“Six months, Eliza. Three if you have a good ear and a quick tongue.”
“I don’t think you can do it, Darcy,” the Colonel interrupted, “but I’ll throw in a wager if you can. Pass her off as the daughter of a duchess at some celebrated ball in six months, and I shall endeavour to see a case of that contraband French cognac you so like make its way to your house. Further, I shall contribute to outfitting her in all the fashions of Town. My allowance from the pater must be put to good use. We shall send for Mrs Pearce immediately, and take her to London for fittings and a meeting with your sister’s dressmaker.”
Darcy jumped to his feet and strode over to his cousin. “Let us shake on it, Richard. It is a deal!”
Elizabeth was stunned. The decision had been made, one that concerned her most completely and intimately, and she, it seemed, had little say in it.
“Gentlemen,” she protested once she finally was able to speak again, “you have forgotten to consult my wishes!”
“That is true, Darcy. Have you forgotten that Miss Elizabeth might have some feelings about your proposal?” The colonel’s concern was sincere.
“Oh no, I don’t think so. Not any feelings that we need bother about. Have you, Eliza?” His cheery smile and the quizzical tilt to his head spoke of his utter disregard.
“Well I never! I was mistaken to speak to you. Please forgive me for interrupting your privacy,” she stood and turned to leave, but Darcy caught her by the elbow. She flinched at the unexpected physical contact, but remained still.
“No, no, not so fast, Eliza. I have decided that this little endeavour will be of great value to us both. I shall achieve my aim of throwing off the husband-hunters of town; you shall achieve yours of being able to move in society; and the colonel here will achieve his of procuring for me the cognac his fully intends to drink himself. Don’t be missish, Eliza,” his marvelous voice grew mesmerizing and seductive. “Think of the future. You shall pass as a grand lady, as a duchess. You shall be so admired that even should your custom slip and you revert, momentarily, to your present manners and speech, it shall be seen as something new and wonderful from the highest strata, and everyone will fall over their feet to emulate you. You shall have the pick of the finest men in town, and you shall marry very, very well. You will even have the opportunity to spend as much time as you wish in my library, perusing my vast collection, and reading at will. Think on it, Eliza! Think on it!”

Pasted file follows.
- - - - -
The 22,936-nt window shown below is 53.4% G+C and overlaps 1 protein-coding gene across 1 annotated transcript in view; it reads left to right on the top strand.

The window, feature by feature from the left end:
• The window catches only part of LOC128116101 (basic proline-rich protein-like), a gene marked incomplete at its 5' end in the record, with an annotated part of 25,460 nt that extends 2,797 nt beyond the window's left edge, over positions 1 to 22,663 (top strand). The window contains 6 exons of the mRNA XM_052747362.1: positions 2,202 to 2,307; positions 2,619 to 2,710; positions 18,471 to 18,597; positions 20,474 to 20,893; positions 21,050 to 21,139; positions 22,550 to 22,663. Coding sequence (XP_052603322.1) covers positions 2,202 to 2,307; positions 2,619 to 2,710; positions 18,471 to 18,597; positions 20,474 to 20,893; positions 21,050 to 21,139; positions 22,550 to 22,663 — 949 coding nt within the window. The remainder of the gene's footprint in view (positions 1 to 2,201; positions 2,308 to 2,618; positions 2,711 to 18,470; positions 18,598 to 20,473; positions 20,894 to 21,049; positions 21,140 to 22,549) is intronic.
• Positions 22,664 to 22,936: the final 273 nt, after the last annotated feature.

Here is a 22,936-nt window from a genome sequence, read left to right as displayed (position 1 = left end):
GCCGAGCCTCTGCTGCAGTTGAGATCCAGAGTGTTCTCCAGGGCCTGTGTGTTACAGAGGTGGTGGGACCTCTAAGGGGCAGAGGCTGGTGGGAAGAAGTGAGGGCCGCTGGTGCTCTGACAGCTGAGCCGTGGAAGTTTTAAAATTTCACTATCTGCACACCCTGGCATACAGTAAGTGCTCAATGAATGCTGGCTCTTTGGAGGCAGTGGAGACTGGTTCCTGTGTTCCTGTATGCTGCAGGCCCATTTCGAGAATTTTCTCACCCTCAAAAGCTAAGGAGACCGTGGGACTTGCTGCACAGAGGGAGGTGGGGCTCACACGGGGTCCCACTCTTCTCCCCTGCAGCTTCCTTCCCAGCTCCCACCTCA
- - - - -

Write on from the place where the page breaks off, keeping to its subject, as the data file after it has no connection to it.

He waved his hands suggestively as he spoke, and Lizzy was put in mind of the snake charmers she had seen once at an exhibition. But she was no slithering creature to be so manipulated!
“You have decided? You? What gives you the right to decide what will be of value to me? Have you appointed yourself my lord and master already, when I wished merely to enter into a business arrangement? How dare you!” She would have stamped her foot in indignation, but refused to give him the satisfaction of observing such a typical gesture. Instead she straightened up her posture and intensified her glare.
The colonel was biting his lips and could not suppress a wide grin. “Oh, I am enjoying myself immensely!” he proclaimed to nobody. “You might wish to reconsider, Darcy. This one has fire that will meet yours in equal force. I might be a betting man at times, but I would not wish to wager a penny on which of the two of you would win a battle of wills.” He sat back in his chair and made himself comfortable, as if he were about to watch some entertainment.
Darcy, for his part, met Elizabeth’s indignation with a sally of his own. “How dare I? I dare by having the means, knowledge, and experience to give you what you want. What you asked for, in fact, only a few moments ago. Have you changed your mind already? Are you so unsteady in your convictions that a mere disagreement over price will send you fleeing? Or are you a woman made of sterner stuff — the sort of woman the ton would accept as my betrothed? I, for one, believe it is the latter.”
“And, sir, the only way I can prove my mettle is by surrendering to your terms? You sadly underestimate me! I shall be on my way and shall never bother you again. If my season in Town were to throw me in the paths of others like yourself, I should be glad to have avoided that fate.”